That is, he's actually an anti-priest, working with Death rather than against it. Fans have suspected this since the second movie, but it wasn't until this installment that we had canonical proof, with his attempt to turn the survivors all into deputy anti-priests with the suggestion, "So you let death have somebody else in your place, and you take their spot in the realm of the living . . ."

3. It's that very idea of human sacrifice that gives Final Destination 5 a special Psychological Thriller edge. If you knew for certain that you would die within a few days unless you killed someone else and took his future years . . . would you do it?

My sixth-grade Religion teacher once told my class that we'd be blessed to know the exact hour of our death (or a fair estimate), because then we could prepare for it properly. Get that? Not because we'd get to postpone it to some future unknown date--which would defeat the point--but because we could prepare for it.

2. I used to think that the FD franchise's message that death is inevitable no matter what one does was fatalistic and defeatist. And then I remembered that it's plain common sense, too.

1. On a lighter note, anyone else raise his eyebrows when the federal agent suspicious of Sam's vision accuses him of being an "extremist" who had inside information on the bridge collapse? Especially since our current word for such people is "terrorist" . . .

I was floored when I got to the scene which reveals
why that odd choice of words
makes perfect sense.
Excellent twist!!!

Image Sources: a) Final Destination 5 poster, b) Final Destination 5 screen cap, c) William Bludworth


Kate@Midnight Book Girl said...

I am a fan of this franchise, although my favorite was FD 2, but this one and the 4th one felt more like they were almost direct to video ready. Of course, I'll continue to watch as long as they continue to churn out movies.

Jenny said...

I haven't seen this one. In fact, I haven't seen the last three but I'm always just amused at the ridiculously unbelievable ways they come up with to kill people. Imagine sitting in that brainstorming session. ;)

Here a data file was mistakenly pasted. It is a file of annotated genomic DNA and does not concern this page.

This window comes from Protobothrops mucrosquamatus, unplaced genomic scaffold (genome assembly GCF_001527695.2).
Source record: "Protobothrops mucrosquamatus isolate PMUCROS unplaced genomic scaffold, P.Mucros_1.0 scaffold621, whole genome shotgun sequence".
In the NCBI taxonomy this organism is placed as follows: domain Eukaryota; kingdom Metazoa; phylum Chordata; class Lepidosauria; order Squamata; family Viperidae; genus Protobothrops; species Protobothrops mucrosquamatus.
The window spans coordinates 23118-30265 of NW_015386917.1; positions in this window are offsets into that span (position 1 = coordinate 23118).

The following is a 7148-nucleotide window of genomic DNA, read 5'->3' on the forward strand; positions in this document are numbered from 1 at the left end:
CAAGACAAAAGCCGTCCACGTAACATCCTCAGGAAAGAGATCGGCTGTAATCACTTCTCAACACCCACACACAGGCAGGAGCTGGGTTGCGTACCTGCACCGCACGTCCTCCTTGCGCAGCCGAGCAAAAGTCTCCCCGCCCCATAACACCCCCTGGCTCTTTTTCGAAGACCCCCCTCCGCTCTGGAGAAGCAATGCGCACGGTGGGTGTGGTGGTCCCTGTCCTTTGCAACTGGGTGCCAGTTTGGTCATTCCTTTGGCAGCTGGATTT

Enbrethiliel said...


Kate -- My favourite is the first Final Destination--as I make kind of obvious here. LOL! "Direct-to-video ready" is a great description of FD 4. It definitely felt rushed; and I think that had it not been for the 3D gimmick, that it really might have gone straight to DVD.

Jenny -- I can think of a couple that were really dumb. LOL! Which one was your "favourite"?

Brandon said...

I was by a Redbox yesterday and so grabbed a copy just so I could comment on this post!

I remember seeing the previews for this one and thinking, "Wait, there was a 3 and a 4?" (Actually, as my sister reminded me later, I'd seen the third one, and just completely forgotten it.) I thought this was OK as a sequel, although you are quite right that it doesn't get the atmosphere quite right. If Death is out to get you, he doesn't need an elaborate set-up, and despite the fact that the first film stretched things a bit on some of the deaths, it did a fairly good job of playing on the uncomfortable fact that Death can be lurking in just about anything. I think one scene in this one where it came close to conveying this properly was when Sam went back to work and you get a little bit of a sense of just how many ways there are to die just between the door and his station in the kitchen.

You're also quite right that the twist is excellent -- if (as with the 'extremist' point) it had in subtle ways built up to it more (perhaps rather than focusing so much on the gore and utterly over-the-top Rube Goldberg deaths!) that twist could have almost made the movie on its own.

Jenny said...

Oh, I don't remember any that weren't pretty dumb but the tanning salon one just made me laugh.

Enbrethiliel said...


Brandon -- Thanks for commenting (and for renting the movie)! =)

My favourite death from the first film (and possibly the entire series) is the one that ended up looking like a suicide. Death was diabolically clever in that one--as it was in the kill that ended up looking like a murder.

I think the series started careening downhill the moment the deaths became so freakishly implausible that investigators started commenting on the set ups. It makes sense that Bludworth the coroner/anti-priest would know about the pattern, but when laymen can remark on it as well, you know that Death has been mischaracterised. As you've said, it doesn't need an elaborate set up.

Jenny -- I barely even remember the tanning salon death! But I do know a couple of people who thought it was the best one in the movie. I should call them up and ask them why . . .